During the guard period 68 following the second active slot R2, the fixed station transitions back to the first carrier frequency F1 for the first idle slot I1. The station measures the late instantaneous interfering signal strength for the first receive slot R1 (R1 late IINST) as soon as possible during the first idle slot I1. The station remains tuned to the first carrier frequency F1 during the first two idle slots I1, I2 and the first transmission slot T1, then transitions to the second carrier frequency for the second transmission period T2. The station remains tuned to the second carrier frequency F2 during the next two idle slots I3, I4 and then transitions to the first carrier frequency F1 before the ramp down period 70 of the fourth idle slot I4 begins. Just before transitioning back to the first carrier frequency F1, the fixed station measures the early instantaneous interfering signal strength for the second receive slot R2 (R2 early IINST). As long as the signal strength measurements are taken within only slightly more than one slot of the active slots for which they are taken, these measurements can be used as described above to detect imminent interference.
A fixed station that operates at multiple carrier frequencies in this manner may experience interference from another fixed station at any or all carrier frequencies at which it operates. Interference avoidance is more difficult when the fixed station is hindered by blind slots between active transmit and receive slots.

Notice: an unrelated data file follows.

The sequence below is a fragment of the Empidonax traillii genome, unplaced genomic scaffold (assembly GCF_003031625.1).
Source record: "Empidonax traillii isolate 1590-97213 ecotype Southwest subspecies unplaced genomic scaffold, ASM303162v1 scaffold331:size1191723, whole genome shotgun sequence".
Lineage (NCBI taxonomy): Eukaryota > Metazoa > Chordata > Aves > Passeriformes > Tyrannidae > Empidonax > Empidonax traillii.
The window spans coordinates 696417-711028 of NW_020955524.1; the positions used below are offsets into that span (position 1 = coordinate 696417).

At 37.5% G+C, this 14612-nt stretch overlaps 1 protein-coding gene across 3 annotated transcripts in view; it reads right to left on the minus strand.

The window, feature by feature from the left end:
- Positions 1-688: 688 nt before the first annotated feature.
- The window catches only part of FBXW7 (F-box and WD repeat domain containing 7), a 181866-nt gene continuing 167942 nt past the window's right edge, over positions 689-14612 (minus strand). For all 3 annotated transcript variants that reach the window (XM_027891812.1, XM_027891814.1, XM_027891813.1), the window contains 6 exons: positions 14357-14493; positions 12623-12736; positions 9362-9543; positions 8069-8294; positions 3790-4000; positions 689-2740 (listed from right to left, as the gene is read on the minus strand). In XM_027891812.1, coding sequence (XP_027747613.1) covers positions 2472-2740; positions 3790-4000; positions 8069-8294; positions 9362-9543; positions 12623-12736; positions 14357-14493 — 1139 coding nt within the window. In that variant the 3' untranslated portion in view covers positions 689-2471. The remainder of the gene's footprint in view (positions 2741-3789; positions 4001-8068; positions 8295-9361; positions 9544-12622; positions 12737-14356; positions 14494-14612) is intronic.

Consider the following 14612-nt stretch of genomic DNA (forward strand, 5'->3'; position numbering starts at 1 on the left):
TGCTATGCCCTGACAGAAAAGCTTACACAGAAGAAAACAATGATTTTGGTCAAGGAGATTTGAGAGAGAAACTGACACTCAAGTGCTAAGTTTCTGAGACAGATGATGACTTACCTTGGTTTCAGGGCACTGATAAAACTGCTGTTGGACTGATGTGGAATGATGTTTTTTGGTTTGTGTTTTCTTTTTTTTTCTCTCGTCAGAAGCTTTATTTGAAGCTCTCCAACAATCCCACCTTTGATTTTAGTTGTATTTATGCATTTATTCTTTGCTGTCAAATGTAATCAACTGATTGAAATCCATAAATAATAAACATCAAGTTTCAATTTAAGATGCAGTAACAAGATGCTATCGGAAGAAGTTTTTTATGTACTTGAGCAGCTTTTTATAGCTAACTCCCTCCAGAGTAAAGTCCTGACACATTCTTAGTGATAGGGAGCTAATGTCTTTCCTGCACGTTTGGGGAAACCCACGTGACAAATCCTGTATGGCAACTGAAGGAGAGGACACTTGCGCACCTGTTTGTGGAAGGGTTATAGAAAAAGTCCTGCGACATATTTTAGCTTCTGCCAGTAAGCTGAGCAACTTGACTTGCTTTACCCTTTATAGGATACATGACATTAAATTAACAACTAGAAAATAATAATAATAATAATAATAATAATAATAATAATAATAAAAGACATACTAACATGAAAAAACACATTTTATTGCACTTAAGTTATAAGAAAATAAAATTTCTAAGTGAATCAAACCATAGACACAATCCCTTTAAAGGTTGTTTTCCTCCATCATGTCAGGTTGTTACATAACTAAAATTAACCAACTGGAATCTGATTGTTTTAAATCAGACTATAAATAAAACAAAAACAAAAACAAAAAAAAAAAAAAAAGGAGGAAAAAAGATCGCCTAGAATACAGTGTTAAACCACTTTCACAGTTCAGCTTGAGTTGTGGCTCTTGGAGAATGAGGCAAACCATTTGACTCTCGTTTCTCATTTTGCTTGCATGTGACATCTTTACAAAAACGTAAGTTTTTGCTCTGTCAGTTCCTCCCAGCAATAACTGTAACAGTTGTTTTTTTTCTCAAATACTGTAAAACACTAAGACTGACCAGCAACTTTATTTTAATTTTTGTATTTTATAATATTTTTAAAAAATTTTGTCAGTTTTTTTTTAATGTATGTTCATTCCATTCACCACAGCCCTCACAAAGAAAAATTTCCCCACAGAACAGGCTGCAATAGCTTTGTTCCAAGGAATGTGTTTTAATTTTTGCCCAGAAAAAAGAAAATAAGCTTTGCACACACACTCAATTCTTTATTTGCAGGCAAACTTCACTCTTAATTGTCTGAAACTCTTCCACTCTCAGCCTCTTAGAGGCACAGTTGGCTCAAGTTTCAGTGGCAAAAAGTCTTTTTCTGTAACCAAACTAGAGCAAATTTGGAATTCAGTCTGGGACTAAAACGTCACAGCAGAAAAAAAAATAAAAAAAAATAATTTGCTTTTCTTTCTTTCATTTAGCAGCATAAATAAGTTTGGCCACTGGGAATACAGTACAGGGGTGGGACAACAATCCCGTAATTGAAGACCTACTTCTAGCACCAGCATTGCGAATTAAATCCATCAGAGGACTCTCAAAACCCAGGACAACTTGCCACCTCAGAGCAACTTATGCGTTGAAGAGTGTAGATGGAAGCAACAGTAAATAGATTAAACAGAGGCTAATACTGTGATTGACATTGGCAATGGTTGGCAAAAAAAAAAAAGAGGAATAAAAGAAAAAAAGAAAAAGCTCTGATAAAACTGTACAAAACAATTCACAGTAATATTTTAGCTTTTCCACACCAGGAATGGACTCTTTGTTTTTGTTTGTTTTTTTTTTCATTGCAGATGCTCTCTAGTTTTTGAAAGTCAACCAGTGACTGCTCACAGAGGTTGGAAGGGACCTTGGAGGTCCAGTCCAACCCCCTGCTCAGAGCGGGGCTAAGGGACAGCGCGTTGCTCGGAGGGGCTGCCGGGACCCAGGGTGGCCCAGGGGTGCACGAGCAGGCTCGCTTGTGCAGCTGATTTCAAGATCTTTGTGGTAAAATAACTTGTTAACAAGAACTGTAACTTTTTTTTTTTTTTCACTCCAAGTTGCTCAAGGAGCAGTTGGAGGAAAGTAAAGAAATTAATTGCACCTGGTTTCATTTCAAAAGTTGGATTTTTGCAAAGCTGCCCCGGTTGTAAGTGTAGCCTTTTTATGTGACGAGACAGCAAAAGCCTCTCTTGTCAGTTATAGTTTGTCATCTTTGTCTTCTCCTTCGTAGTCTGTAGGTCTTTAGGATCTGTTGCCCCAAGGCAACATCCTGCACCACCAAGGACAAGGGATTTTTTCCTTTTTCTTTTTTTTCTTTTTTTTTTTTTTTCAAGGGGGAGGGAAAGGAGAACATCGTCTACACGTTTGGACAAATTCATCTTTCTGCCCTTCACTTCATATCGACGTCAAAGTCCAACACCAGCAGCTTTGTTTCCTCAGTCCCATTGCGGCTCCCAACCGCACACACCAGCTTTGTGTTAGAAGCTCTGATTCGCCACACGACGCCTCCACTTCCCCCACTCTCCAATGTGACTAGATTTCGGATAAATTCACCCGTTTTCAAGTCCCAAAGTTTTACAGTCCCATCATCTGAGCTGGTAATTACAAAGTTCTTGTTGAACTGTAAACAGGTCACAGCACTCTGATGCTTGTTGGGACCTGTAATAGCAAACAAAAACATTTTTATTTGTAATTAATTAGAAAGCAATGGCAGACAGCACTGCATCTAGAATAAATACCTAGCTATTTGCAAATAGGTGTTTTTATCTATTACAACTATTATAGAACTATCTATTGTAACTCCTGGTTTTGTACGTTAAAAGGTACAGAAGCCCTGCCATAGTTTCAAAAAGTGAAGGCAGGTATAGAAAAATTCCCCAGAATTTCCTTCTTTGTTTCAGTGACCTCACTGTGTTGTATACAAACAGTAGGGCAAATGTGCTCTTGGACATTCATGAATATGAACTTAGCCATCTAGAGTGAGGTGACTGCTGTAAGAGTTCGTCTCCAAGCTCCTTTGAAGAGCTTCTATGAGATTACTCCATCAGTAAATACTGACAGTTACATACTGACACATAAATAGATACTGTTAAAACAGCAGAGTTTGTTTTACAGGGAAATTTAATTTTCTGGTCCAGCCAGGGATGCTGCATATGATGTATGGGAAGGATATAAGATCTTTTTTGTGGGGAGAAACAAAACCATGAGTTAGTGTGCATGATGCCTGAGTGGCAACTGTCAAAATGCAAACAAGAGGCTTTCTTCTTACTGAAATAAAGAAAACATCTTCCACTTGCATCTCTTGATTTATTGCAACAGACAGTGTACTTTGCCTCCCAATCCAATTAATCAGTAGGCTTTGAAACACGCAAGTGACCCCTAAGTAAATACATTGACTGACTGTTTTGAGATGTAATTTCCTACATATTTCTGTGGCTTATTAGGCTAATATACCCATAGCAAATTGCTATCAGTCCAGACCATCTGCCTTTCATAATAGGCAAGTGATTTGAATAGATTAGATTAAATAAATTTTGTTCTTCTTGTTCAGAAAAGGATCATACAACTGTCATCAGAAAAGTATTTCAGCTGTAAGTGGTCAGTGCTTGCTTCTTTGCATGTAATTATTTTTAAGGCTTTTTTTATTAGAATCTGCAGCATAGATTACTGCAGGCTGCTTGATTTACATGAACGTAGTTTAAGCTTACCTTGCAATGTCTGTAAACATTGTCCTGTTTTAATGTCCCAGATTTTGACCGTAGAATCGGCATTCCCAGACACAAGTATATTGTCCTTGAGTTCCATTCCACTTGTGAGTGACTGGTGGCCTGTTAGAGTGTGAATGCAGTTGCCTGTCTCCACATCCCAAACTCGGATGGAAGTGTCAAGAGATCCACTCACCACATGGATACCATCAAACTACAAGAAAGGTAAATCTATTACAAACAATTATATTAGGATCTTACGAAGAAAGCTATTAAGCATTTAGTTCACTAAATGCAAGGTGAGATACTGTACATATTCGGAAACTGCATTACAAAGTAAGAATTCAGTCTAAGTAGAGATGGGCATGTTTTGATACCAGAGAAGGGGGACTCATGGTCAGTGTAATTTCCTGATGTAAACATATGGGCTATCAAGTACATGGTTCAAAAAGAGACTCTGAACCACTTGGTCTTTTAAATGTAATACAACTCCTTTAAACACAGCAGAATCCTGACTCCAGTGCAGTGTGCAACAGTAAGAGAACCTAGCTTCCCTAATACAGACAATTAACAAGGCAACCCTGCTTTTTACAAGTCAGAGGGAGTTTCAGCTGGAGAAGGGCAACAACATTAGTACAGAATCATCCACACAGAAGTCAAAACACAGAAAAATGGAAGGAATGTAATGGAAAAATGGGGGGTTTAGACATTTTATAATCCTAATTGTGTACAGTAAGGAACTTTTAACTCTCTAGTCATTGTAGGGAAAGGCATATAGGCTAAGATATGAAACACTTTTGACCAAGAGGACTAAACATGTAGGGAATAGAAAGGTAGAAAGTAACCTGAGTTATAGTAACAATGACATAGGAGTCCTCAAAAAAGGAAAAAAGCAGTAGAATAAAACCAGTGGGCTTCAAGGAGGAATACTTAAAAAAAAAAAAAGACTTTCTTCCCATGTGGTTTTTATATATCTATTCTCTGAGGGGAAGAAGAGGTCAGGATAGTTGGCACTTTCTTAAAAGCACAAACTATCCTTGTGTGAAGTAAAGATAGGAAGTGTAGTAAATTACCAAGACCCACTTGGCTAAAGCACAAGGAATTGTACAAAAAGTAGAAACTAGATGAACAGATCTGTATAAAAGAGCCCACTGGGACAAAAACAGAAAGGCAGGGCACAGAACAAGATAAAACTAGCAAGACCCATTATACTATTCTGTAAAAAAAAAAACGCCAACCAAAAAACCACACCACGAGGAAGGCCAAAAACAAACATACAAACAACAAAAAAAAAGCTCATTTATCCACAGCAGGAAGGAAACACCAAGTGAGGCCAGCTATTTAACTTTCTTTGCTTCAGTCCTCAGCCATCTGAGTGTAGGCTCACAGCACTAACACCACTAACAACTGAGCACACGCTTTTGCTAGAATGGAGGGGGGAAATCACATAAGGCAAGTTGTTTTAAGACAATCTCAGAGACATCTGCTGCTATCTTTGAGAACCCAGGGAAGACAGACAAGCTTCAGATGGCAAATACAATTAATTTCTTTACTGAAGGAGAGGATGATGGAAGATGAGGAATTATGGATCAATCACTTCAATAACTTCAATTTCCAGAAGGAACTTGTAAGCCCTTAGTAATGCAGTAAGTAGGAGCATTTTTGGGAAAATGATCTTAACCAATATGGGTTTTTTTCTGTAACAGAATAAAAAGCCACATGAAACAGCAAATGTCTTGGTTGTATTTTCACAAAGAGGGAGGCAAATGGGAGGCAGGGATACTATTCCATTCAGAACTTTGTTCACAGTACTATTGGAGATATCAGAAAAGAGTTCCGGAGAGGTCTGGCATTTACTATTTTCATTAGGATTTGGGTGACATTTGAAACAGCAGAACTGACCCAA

FIG. 6 illustrates the measurement of interfering signal strength and carrier signal strength when the fixed station communicates with two different mobile units during consecutive receive slots on the same carrier frequency F (“same-carrier blind slots”). In this example, the receive slots R1, R2 are adjacent to each other, and each is adjacent to an idle slot. Because the fixed station will receive information during each of the active receive slots R1, R2, the ramp-down period 72 and the ramp-up period 74 between the active slots cannot be used to measure interfering signal strength. However, because any interfering signal of interest will occur within approximately one slot duration of an active slot, the early instantaneous interfering signal strength (early IINST) and the late instantaneous interfering signal strength (late IINST) may be measured for both active slots R1, R2 during the ramping periods immediately preceding and immediately following the active slots. In particular, the fixed station measures early IINST for both receive slots R1, R2 during the ramp-down period 76 before the first receive slot R1 and measures late IINST for both receive slots during the ramp-up period 78 after the second receive slot R2. The fixed station measures the instantaneous received signal strength (CINST) for each receive slot during the active portion of the receive slot. The fixed station then uses the measured values as described above to determine whether interference is likely to occur during subsequent receive periods.